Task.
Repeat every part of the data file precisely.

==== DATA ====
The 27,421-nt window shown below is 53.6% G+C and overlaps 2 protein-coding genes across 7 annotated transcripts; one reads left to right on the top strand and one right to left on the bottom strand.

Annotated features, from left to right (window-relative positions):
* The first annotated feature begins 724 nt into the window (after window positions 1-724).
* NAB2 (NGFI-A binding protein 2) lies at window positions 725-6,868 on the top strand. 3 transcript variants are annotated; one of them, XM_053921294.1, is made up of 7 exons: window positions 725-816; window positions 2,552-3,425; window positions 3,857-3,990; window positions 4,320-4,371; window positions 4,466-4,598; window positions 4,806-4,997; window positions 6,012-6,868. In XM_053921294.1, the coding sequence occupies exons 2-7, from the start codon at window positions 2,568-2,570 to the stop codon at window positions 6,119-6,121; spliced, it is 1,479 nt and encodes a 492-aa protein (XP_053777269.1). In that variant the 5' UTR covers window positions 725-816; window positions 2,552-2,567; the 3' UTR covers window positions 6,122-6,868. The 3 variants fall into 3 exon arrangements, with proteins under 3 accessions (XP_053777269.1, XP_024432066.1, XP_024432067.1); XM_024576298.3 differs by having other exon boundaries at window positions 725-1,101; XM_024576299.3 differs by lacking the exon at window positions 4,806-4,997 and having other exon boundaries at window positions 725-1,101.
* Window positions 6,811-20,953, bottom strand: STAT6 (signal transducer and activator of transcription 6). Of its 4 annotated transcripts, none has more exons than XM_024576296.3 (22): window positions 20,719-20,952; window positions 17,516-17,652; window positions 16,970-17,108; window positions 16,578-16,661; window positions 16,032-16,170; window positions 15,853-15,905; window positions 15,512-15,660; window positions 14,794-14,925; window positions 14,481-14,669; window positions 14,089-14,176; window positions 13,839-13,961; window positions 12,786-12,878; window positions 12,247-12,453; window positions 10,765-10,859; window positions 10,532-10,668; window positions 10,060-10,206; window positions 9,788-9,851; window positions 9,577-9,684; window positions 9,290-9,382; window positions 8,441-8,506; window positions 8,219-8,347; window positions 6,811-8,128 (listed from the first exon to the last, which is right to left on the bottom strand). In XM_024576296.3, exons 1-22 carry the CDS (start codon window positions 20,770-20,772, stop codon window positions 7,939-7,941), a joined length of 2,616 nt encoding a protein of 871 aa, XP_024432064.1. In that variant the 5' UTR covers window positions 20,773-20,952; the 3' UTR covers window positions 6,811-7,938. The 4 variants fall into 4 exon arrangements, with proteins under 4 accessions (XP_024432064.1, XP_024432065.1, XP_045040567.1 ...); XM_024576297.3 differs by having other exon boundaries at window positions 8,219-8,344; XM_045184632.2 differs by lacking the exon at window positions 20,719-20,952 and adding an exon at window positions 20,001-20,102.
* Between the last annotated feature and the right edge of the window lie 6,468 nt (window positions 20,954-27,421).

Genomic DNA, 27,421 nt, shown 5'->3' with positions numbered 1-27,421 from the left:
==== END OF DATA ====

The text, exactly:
The 27,421-nt window shown below is 53.6% G+C and overlaps 2 protein-coding genes across 7 annotated transcripts; one reads left to right on the top strand and one right to left on the bottom strand.

Annotated features, from left to right (window-relative positions):
* The first annotated feature begins 724 nt into the window (after window positions 1-724).
* NAB2 (NGFI-A binding protein 2) lies at window positions 725-6,868 on the top strand. 3 transcript variants are annotated; one of them, XM_053921294.1, is made up of 7 exons: window positions 725-816; window positions 2,552-3,425; window positions 3,857-3,990; window positions 4,320-4,371; window positions 4,466-4,598; window positions 4,806-4,997; window positions 6,012-6,868. In XM_053921294.1, the coding sequence occupies exons 2-7, from the start codon at window positions 2,568-2,570 to the stop codon at window positions 6,119-6,121; spliced, it is 1,479 nt and encodes a 492-aa protein (XP_053777269.1). In that variant the 5' UTR covers window positions 725-816; window positions 2,552-2,567; the 3' UTR covers window positions 6,122-6,868. The 3 variants fall into 3 exon arrangements, with proteins under 3 accessions (XP_053777269.1, XP_024432066.1, XP_024432067.1); XM_024576298.3 differs by having other exon boundaries at window positions 725-1,101; XM_024576299.3 differs by lacking the exon at window positions 4,806-4,997 and having other exon boundaries at window positions 725-1,101.
* Window positions 6,811-20,953, bottom strand: STAT6 (signal transducer and activator of transcription 6). Of its 4 annotated transcripts, none has more exons than XM_024576296.3 (22): window positions 20,719-20,952; window positions 17,516-17,652; window positions 16,970-17,108; window positions 16,578-16,661; window positions 16,032-16,170; window positions 15,853-15,905; window positions 15,512-15,660; window positions 14,794-14,925; window positions 14,481-14,669; window positions 14,089-14,176; window positions 13,839-13,961; window positions 12,786-12,878; window positions 12,247-12,453; window positions 10,765-10,859; window positions 10,532-10,668; window positions 10,060-10,206; window positions 9,788-9,851; window positions 9,577-9,684; window positions 9,290-9,382; window positions 8,441-8,506; window positions 8,219-8,347; window positions 6,811-8,128 (listed from the first exon to the last, which is right to left on the bottom strand). In XM_024576296.3, exons 1-22 carry the CDS (start codon window positions 20,770-20,772, stop codon window positions 7,939-7,941), a joined length of 2,616 nt encoding a protein of 871 aa, XP_024432064.1. In that variant the 5' UTR covers window positions 20,773-20,952; the 3' UTR covers window positions 6,811-7,938. The 4 variants fall into 4 exon arrangements, with proteins under 4 accessions (XP_024432064.1, XP_024432065.1, XP_045040567.1 ...); XM_024576297.3 differs by having other exon boundaries at window positions 8,219-8,344; XM_045184632.2 differs by lacking the exon at window positions 20,719-20,952 and adding an exon at window positions 20,001-20,102.
* Between the last annotated feature and the right edge of the window lie 6,468 nt (window positions 20,954-27,421).

Genomic DNA, 27,421 nt, shown 5'->3' with positions numbered 1-27,421 from the left: